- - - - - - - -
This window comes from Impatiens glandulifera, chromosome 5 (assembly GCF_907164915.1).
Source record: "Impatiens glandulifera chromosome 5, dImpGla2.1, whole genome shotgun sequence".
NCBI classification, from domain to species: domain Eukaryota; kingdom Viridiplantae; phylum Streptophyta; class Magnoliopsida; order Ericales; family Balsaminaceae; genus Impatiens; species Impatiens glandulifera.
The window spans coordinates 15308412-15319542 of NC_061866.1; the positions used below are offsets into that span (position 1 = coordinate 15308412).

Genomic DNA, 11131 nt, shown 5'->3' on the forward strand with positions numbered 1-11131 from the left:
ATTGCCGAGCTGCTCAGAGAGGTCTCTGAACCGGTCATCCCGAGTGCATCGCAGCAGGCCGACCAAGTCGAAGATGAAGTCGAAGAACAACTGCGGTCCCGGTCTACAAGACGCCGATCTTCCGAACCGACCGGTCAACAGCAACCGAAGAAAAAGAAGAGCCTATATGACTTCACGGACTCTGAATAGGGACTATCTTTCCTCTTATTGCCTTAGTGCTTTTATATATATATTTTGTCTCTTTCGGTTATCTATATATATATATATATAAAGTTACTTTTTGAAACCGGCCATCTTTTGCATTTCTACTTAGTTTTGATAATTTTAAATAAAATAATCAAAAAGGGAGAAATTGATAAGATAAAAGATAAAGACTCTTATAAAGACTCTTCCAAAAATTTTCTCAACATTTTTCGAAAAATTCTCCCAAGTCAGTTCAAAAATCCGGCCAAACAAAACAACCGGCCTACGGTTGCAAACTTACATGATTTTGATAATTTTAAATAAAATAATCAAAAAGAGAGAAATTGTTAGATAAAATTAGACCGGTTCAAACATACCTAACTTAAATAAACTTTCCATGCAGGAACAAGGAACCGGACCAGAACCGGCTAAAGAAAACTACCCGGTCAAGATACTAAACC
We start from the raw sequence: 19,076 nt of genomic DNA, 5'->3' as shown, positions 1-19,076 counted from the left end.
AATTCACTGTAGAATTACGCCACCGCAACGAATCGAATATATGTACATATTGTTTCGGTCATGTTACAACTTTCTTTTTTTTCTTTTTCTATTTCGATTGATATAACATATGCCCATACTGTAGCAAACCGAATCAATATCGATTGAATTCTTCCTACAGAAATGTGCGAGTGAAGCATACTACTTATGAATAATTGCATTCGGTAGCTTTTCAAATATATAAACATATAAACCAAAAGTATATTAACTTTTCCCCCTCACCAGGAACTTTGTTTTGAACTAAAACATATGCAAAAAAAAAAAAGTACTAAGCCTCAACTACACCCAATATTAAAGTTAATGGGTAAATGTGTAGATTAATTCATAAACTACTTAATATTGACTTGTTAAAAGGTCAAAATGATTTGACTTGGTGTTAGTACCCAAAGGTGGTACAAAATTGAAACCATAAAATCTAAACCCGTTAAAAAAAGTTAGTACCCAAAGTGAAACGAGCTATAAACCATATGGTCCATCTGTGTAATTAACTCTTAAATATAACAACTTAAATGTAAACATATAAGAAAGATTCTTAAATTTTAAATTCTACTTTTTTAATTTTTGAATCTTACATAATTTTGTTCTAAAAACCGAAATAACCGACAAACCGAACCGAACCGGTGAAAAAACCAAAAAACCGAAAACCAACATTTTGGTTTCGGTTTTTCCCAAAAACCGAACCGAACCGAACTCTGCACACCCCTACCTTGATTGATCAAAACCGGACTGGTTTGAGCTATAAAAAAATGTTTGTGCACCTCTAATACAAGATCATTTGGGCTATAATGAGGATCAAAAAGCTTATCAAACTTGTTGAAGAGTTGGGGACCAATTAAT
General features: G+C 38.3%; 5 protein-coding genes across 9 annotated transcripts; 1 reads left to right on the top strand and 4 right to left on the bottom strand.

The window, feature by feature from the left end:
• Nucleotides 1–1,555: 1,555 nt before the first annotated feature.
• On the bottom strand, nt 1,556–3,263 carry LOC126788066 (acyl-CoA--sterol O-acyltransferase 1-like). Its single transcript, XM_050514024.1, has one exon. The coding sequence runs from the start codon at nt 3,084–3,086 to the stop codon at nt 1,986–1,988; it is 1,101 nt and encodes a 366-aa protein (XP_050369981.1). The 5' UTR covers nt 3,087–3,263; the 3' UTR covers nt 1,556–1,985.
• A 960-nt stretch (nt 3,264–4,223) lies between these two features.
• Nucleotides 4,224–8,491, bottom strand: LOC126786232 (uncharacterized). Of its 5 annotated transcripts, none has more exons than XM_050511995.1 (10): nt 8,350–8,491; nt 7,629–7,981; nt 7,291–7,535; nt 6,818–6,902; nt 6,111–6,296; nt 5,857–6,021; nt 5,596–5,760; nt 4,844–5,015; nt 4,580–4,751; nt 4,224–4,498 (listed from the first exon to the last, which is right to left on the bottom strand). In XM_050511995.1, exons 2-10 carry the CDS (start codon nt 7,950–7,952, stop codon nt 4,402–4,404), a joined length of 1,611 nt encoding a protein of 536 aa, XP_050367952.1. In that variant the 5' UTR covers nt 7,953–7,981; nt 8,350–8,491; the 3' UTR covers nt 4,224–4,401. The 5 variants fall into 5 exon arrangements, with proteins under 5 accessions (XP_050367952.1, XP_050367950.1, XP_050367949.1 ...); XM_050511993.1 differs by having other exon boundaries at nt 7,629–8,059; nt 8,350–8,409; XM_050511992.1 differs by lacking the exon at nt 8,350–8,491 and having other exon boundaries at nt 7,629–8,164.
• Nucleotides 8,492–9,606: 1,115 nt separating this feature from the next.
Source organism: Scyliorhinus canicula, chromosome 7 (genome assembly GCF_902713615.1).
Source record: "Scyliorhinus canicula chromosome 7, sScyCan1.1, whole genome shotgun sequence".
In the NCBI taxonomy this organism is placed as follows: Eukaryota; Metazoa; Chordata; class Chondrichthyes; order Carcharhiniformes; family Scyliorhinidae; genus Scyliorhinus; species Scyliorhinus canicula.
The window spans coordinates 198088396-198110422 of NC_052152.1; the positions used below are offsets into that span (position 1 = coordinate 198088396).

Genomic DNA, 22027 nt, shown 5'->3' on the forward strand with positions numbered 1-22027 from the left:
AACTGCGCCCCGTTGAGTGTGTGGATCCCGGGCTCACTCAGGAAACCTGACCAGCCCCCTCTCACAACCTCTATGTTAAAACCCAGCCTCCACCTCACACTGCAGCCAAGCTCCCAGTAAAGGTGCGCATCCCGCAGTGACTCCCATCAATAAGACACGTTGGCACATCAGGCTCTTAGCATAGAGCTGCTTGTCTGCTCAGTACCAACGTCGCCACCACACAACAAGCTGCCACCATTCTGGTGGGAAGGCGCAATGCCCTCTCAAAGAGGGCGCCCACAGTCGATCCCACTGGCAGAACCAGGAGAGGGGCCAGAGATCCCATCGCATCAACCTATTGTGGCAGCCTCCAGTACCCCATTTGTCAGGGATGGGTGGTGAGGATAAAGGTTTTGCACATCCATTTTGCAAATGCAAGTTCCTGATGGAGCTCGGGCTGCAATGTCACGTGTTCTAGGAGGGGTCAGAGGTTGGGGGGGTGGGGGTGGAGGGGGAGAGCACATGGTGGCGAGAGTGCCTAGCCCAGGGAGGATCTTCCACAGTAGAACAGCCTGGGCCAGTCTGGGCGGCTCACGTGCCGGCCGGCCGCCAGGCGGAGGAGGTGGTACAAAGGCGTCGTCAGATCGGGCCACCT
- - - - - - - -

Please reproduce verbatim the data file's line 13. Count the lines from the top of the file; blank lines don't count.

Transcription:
• A 960-nt stretch (nt 3,264–4,223) lies between these two features.